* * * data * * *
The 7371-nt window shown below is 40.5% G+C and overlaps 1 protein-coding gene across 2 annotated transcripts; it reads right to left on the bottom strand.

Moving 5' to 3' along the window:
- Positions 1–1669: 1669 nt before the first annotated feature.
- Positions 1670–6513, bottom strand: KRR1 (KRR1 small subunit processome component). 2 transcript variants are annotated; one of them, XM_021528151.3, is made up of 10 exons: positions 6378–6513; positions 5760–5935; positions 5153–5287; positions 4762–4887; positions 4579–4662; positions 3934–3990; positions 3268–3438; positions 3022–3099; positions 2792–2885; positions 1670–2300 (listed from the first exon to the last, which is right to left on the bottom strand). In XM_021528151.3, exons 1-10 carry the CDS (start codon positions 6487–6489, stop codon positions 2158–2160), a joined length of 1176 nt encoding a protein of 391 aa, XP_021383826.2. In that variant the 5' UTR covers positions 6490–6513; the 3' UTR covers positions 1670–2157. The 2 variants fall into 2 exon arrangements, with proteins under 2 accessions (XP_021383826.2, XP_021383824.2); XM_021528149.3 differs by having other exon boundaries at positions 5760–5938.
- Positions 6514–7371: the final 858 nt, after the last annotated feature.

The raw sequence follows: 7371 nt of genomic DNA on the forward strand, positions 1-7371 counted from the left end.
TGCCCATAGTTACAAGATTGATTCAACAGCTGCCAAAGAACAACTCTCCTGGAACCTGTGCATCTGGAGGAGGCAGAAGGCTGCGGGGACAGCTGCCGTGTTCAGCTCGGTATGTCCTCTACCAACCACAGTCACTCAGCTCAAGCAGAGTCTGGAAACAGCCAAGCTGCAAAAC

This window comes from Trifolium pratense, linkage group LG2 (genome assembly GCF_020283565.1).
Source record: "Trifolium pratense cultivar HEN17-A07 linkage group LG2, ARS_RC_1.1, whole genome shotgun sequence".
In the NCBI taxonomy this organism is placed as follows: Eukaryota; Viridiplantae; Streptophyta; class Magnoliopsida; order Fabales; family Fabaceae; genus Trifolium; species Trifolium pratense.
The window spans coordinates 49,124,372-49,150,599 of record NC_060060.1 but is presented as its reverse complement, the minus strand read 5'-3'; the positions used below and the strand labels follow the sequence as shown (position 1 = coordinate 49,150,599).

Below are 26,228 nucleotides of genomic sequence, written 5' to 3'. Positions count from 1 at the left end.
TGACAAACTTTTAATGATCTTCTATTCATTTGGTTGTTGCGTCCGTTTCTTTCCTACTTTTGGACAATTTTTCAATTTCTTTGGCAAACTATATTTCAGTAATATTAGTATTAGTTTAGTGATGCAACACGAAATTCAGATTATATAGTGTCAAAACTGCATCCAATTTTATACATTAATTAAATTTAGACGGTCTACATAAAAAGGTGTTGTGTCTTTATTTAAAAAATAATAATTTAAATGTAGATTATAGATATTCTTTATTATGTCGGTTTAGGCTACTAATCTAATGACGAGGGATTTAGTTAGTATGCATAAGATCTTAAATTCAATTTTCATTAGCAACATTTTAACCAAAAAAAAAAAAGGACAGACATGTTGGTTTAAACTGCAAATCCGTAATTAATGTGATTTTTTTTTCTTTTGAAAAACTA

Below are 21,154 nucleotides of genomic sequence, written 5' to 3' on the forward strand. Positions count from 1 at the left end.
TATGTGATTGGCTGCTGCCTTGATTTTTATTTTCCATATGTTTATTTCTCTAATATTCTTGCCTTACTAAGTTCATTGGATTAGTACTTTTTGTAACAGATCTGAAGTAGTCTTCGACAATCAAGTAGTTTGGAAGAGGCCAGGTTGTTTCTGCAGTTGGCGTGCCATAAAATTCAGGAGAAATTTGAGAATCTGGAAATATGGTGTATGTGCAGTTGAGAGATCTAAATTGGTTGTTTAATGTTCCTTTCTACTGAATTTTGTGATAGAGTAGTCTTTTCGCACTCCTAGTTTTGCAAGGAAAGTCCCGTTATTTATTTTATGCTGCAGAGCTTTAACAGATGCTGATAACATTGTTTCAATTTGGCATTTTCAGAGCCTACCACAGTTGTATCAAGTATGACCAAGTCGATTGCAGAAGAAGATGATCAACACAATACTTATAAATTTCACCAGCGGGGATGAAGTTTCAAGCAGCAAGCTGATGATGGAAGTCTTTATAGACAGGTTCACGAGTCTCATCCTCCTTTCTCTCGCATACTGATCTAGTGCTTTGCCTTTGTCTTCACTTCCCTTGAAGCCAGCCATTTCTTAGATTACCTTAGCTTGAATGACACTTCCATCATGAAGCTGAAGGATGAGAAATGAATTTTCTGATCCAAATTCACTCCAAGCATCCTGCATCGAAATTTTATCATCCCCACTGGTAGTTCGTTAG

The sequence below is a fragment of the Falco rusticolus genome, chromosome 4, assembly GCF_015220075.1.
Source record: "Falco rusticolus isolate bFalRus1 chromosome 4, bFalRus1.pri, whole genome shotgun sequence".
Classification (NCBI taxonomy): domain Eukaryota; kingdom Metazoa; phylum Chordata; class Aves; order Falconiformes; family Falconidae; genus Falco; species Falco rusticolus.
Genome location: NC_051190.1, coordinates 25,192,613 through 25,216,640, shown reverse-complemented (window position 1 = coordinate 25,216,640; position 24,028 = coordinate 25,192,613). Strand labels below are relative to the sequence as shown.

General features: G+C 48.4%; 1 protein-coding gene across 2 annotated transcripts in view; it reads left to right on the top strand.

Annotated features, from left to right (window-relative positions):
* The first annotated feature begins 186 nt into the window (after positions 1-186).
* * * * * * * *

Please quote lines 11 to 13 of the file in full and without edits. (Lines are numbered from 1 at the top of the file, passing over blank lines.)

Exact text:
The window spans coordinates 49,124,372-49,150,599 of record NC_060060.1 but is presented as its reverse complement, the minus strand read 5'-3'; the positions used below and the strand labels follow the sequence as shown (position 1 = coordinate 49,150,599).

Below are 26,228 nucleotides of genomic sequence, written 5' to 3'. Positions count from 1 at the left end.
TGACAAACTTTTAATGATCTTCTATTCATTTGGTTGTTGCGTCCGTTTCTTTCCTACTTTTGGACAATTTTTCAATTTCTTTGGCAAACTATATTTCAGTAATATTAGTATTAGTTTAGTGATGCAACACGAAATTCAGATTATATAGTGTCAAAACTGCATCCAATTTTATACATTAATTAAATTTAGACGGTCTACATAAAAAGGTGTTGTGTCTTTATTTAAAAAATAATAATTTAAATGTAGATTATAGATATTCTTTATTATGTCGGTTTAGGCTACTAATCTAATGACGAGGGATTTAGTTAGTATGCATAAGATCTTAAATTCAATTTTCATTAGCAACATTTTAACCAAAAAAAAAAAAGGACAGACATGTTGGTTTAAACTGCAAATCCGTAATTAATGTGATTTTTTTTTCTTTTGAAAAACTA